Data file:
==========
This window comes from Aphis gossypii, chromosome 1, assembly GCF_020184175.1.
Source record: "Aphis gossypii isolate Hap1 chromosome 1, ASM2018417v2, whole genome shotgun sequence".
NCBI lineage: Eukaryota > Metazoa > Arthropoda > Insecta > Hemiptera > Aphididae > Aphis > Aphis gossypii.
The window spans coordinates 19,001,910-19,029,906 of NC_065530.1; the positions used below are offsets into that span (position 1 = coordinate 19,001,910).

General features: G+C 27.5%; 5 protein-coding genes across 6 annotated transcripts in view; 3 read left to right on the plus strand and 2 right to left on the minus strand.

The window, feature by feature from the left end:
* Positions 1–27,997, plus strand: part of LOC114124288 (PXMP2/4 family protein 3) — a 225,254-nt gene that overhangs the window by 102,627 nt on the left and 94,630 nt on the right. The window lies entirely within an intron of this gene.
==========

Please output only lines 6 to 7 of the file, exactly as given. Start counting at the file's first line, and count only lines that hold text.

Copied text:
The window, feature by feature from the left end:
* Positions 1–27,997, plus strand: part of LOC114124288 (PXMP2/4 family protein 3) — a 225,254-nt gene that overhangs the window by 102,627 nt on the left and 94,630 nt on the right. The window lies entirely within an intron of this gene.